Send them to the Tower! Please...
I am lucky enough to live just 30 minutes from the city of London by train and the station I go into is Tower Hill. To all non-Londoners that probably means very little but to those in the know, that is the best London station that there is because once you climb up those steps out of the ground the first thing that you see is the Tower of London. And the Tower of London just so happens to be my absolute favourite building in the whole world. Period.
I have lost count of how many times I have been there, both with my family and on school trips (yes- I used to be a history teacher before I wrote for Harlequin Mills and Boon) and every single time I visit I learn something new about the place. However, this post is not going to be a long diatribe about all of the things I know about the Tower (which is a lot- trust me). It is plea to all of my fellow writers of historical fiction set in the Regency or Victorian period, a call to arms if you like, to get the place mentioned in your books more often.
Frankly, I am a little tired of seeing the same old places in Regency stories- Rotten Row, Gunter's Tea shop, the British Museum (usually to look at Mr Elgin's magnificent marbles) and Vauxhall Gardens, yet nobody takes their characters to the Tower. Not only was it still a prison and the main military garrison for London during this period, it also housed the Royal Mint. Every gold sovereign and silver guinea you read about in those torrid pages was made at the Tower. It was the only place secure enough for the government of the day to send their gold to. However, despite all of that, that wonderful Norman castle was almost as big of a tourist attraction then as it is now.
For a start, it was the home of the world famous Royal Menagerie, the only place for the well-heeled to see ferocious beasts from around the globe. Over its 600 year stay in William the Conqueror's home, the Menagerie housed everything from monkeys and polar bears to elephants and lions. The cartoon above, by Thomas Rowlandson is entitled 'The Monkey Room' from the year 1810 and it clearly shows 'good ton' of the Regency visiting the exhibit. Once a year, the truly daring could watch the 'Annual Ceremony of Washing the Lions'. Tickets like this one were exceptionally hard to come by and highly sought after. What better outing could a courting hero take his heroine? Although it was definitely not for the faint-hearted.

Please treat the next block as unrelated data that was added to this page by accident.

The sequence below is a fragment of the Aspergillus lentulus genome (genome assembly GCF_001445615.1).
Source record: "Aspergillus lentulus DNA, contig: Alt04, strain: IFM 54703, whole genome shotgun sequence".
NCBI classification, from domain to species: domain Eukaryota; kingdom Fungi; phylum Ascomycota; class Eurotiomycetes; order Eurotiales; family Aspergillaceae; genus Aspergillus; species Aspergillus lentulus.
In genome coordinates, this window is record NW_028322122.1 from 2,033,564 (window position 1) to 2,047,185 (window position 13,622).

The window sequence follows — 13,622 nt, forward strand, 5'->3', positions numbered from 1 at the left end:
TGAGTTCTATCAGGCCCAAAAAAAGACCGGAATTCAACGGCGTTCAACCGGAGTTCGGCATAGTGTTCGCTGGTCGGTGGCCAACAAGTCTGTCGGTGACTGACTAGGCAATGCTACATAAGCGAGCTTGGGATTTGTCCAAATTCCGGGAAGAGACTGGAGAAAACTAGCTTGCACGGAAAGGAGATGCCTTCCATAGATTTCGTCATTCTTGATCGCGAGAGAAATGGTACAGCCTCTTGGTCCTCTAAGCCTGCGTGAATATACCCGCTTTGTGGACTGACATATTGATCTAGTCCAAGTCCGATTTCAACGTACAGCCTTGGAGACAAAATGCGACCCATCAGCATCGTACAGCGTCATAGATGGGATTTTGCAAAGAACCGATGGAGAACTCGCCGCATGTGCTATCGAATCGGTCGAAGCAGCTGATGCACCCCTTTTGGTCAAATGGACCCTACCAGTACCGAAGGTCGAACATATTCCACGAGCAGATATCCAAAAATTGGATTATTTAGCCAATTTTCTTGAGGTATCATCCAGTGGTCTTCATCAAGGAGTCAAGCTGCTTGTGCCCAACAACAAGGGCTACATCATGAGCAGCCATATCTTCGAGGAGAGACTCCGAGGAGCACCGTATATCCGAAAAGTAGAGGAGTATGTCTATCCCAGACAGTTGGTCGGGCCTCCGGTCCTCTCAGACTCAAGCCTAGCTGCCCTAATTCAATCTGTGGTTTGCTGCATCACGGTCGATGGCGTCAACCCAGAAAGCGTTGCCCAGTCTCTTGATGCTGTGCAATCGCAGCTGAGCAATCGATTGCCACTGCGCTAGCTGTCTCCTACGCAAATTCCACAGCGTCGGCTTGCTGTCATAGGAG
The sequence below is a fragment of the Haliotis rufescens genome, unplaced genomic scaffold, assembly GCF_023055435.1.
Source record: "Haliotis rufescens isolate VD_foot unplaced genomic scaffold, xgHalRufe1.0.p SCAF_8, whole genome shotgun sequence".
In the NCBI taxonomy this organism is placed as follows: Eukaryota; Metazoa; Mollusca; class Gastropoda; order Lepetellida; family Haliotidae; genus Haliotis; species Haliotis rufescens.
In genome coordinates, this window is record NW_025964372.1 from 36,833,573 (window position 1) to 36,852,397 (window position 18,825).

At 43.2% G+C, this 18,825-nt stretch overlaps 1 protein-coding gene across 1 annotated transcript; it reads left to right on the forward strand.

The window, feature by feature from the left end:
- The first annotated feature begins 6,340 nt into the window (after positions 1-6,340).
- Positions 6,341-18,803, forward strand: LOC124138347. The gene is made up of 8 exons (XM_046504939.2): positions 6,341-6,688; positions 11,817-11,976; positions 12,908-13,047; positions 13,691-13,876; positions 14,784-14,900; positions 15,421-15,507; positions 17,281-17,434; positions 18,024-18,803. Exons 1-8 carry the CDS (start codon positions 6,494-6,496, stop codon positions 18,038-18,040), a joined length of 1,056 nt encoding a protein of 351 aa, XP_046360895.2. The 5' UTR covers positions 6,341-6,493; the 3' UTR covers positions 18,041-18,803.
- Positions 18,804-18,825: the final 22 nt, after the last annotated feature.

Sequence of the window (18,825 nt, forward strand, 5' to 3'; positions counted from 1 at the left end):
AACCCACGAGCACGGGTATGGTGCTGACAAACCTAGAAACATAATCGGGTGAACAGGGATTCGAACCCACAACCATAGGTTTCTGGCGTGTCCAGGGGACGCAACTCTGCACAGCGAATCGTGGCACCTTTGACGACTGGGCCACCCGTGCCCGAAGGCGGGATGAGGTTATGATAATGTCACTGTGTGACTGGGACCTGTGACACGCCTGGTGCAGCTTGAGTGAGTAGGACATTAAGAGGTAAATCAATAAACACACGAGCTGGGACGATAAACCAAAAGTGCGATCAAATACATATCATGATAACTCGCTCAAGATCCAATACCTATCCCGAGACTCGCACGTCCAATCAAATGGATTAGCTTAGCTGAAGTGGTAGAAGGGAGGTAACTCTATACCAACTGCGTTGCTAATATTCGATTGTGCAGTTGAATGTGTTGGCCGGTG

Wild animals aside, after Napoleon and the prolonged Peninsular Wars, the British were very keen on displaying their might. To that end, a massive exhibition of military weapons, cannons and anything else that showed the unbeatable power of the country, was put on proud display in the Tower. Several incarnations of the Tower of London Guidebook were published as swarms and swarms of visitors came to see exactly what made Britain Great.
To have great power also meant having visible wealth and the wealth of the nation, in the form of the crown jewels, were a regular crowd pleaser. Beefeaters guarded all of the precious crowns from King Charles II onward and visitors were charged a few pennies to gawp at them through iron bars.
Lovers of this period of British history will know that the Regent, later King George IV, was not the most popular of monarchs. One of the main reasons for this was his penchant for spending the money that came from everyone else's hard-earned taxes on himself. One of the most interesting things I have seen at the Tower was his coronation crown. George being George, he wanted a new crown, more opulent and encrusted with more jewels than any other- so he went ahead and had it made without the permission of Parliament. He assumed, quite wrongly as it turned out, that once they saw it in all of its magnificence they would relent and cough up the dosh. They didn't. After the coronation, it was unceremoniously stripped of all of its borrowed diamonds and now looks very sad indeed up against all of the other crowns on display.
And if I have still not convinced you that the wonderful Tower of London does not belong in your next Regency romance, then perhaps this fact will. One of the Constables of the Tower was none other than the Duke of Wellington himself! Yes indeed, after Waterloo and a stint running the country, everybody's favourite Regency Duke looked after the day to day running of the world's best castle. Not only that, but he was sort of responsible for that fabulous and moving installation of poppies to commemorate the 100th anniversary of the start of World War One. How? I hear you ask.
Well seeing as you've asked nicely I shall tell you. For hundreds of years the Tower was surrounded by a moat that drew all of its water from the River Thames. By the mid-nineteenth century, the Thames stank to high heaven because it had been used as a sewer for over a thousand years. Fearing it might cause yet another deadly outbreak of cholera or typhoid, the Duke of Wellington had the fetid moat filled in and grassed over. Had he not done that, then the poppies would not have happened and I would not have this- My prized poppy from the 2014 'Blood Swept Lands and Seas of Red' exhibition.
I was one of the 888,246 people lucky enough to get one of the actual poppies that graced the moat and if you look closely you can still see the hallowed mud from the Tower encrusted in the centre. It is just too special to wash off. Not only does it symbolise the tragic carnage and futility of all wars but it is a little piece of sacred ground- a part of the Tower's epic heritage.
So don't forget the magnificent Tower of London when you write your next book. Lock someone in it, station them there or simply write a scene in which they visit it- much like thousands of Regency dwellers actually did at the time. Send them to the Tower! I know I will...